I BELONGED to one of the last few batches of iskolars ng bayan (state scholars) that paid less than P300 for a semester of study at the University of the Philippines.
At the Cebu campus, I felt thrice privileged: to be challenged by teachers and peers, to wear slippers to class, and, not least of all, to pick from the prolific tambis (waterapple) tree growing outside the administration building.
I stepped inside the school canteen maybe only twice a year. I told myself only the children of Marcos cronies hanged around there: at 18, my snobbery was more ample than my purse.
I ate at Brown Gate where you had to fish around first in your bowl of monggo in case someone accidentally dropped a coin while paying Manang.
Before going in my evening class, if I did not have P2.50 to buy bananacue, I joined other students gathered under the tambis tree.
I think I only survived the killing boredom of listening to libel and Latin because that tree always had more fruit than we could cram in.
Years later, while working in the countryside, I observed that what I did in college many public school graders had been doing for generations.
Pamayabas (literally, picking guavas) is frowned upon by parents and teachers. I could sympathize though with the truants because I still remember the nights when, replete with tambis juice, I sat in class, calm as a Dalai Lama, never arousing my professor’s suspicion that I had not read the cases at all.
The matter of picking fruits to ease hunger came up a few days ago when I read that 14 children in Tondo were hospitalized after eating tuba-tuba seeds.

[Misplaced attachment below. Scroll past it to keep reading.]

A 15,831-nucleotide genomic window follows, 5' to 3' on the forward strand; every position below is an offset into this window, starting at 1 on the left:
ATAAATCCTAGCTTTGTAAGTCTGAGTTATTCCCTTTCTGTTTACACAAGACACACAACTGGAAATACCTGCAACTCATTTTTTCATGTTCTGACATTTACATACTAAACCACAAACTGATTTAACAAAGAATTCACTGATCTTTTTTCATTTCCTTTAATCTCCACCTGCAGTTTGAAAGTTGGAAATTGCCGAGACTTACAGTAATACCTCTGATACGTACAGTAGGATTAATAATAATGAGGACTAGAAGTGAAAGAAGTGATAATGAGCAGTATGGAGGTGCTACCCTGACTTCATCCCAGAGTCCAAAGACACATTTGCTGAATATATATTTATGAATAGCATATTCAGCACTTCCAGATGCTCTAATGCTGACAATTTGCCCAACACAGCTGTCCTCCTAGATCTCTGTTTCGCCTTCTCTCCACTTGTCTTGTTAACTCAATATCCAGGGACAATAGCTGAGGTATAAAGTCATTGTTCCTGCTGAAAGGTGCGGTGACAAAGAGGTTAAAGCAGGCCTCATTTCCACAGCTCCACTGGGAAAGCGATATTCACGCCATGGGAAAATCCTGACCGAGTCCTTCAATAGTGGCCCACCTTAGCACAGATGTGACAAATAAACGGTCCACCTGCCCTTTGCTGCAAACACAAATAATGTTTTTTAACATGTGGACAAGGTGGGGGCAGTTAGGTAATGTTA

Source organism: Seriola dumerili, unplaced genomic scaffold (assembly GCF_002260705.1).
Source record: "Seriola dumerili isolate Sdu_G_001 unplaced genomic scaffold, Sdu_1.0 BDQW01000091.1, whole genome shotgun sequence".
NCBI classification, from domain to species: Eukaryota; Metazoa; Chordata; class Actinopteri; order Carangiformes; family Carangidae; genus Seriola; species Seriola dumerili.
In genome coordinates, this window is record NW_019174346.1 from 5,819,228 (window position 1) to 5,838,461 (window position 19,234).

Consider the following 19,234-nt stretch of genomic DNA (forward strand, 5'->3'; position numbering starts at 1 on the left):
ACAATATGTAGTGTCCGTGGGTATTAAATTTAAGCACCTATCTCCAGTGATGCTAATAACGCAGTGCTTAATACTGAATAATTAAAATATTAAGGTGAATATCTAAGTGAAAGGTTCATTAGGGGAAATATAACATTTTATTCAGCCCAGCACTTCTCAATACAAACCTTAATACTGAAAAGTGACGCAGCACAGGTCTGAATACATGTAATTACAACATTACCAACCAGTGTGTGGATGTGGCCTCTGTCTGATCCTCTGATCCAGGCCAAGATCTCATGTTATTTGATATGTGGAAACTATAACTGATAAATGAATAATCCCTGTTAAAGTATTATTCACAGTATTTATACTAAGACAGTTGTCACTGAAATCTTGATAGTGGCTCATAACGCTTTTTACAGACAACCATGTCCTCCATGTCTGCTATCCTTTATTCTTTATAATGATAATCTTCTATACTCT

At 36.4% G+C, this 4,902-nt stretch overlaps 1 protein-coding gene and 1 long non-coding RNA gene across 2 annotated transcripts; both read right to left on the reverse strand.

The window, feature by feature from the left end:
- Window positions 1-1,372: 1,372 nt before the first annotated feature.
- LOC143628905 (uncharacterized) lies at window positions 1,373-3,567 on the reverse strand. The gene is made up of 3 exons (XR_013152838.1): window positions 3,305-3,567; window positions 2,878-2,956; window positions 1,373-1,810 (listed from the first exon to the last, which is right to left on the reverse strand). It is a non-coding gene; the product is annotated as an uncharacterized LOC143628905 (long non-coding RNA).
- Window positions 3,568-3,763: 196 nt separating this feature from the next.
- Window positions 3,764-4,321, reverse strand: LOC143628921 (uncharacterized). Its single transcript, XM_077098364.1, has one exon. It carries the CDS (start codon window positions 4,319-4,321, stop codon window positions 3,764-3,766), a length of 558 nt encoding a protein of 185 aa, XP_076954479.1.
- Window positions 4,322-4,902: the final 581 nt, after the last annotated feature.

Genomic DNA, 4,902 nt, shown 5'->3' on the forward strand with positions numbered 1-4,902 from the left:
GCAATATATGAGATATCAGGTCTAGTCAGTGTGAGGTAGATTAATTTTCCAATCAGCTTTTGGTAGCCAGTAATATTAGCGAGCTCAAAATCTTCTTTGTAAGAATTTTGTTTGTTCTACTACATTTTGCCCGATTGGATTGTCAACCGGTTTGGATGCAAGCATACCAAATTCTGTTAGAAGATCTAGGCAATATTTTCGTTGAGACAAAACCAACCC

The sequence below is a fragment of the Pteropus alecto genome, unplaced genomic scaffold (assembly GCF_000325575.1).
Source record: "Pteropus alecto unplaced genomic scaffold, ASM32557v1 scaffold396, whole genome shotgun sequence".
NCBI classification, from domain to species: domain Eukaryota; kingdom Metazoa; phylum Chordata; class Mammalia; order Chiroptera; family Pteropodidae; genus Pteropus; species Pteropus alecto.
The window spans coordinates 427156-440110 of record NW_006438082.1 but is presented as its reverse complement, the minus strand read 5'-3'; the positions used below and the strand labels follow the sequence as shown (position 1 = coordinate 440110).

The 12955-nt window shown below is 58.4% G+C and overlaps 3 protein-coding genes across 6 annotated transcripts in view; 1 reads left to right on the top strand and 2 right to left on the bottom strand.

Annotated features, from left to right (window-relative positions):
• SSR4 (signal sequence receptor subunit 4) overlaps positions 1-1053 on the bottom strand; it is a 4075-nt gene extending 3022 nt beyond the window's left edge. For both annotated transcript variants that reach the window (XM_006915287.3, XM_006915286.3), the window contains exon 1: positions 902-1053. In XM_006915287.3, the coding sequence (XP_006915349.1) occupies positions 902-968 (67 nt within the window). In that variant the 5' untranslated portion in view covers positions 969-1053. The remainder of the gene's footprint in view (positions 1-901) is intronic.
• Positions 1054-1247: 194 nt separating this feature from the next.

Aged five to 13 years old, the children were walking around their neighborhood in Vitas about 3 p.m. According to the Philippine Daily Inquirer, one boy saw the plant and tried eating one of the green globe-like fruits.
Learning that the seeds were delicious, his other companions joined him. After 30 minutes, the children became dizzy. Some vomited.
Rushed to a hospital, all 14 were later discharged.
Tuba-tuba is scientifically named Jatropha curcas. According to the same newspaper report, the plant belongs to the coconut family. Just one seed contains toxins that harm the liver and the heart.
Under the photo of a tuba-tuba plant, the page editor attached a caption that read, “lovely to look at but dangerous to eat.”
Dwelling on my pamayabas days, I reflect that the editor may have missed the point. Upland students cluster around guava trees for much the same reason I looked expectantly up those tambis branches so many years ago in UP.
There is nothing lovely about hunger.
But uglier than slum children poisoning themselves on tuba-tuba is the denial of authorities blind to the hunger of the poor.
National Economic Development Authority Director General Augustus Santos recently said that the Arroyo administration was having a hard time finding “the poorest of the poor.”
Santos has even accused the poor of exaggerating their plight to extract more money.
It may be inferred that Santos does not read the papers. According to the latest published survey of the Social Weather Stations (SWS), the level of hunger among Filipinos has become more acute during the last quarter of 2005.
There are now 2.8 million families that have nothing to eat at least once a day.
As head of the top number-crunching agency in the country, Santos can explain away the rise of moderate hunger to severe hunger as a statistical anomaly.
It is perhaps safer to conclude that Santos has not tried pamayabas at all.
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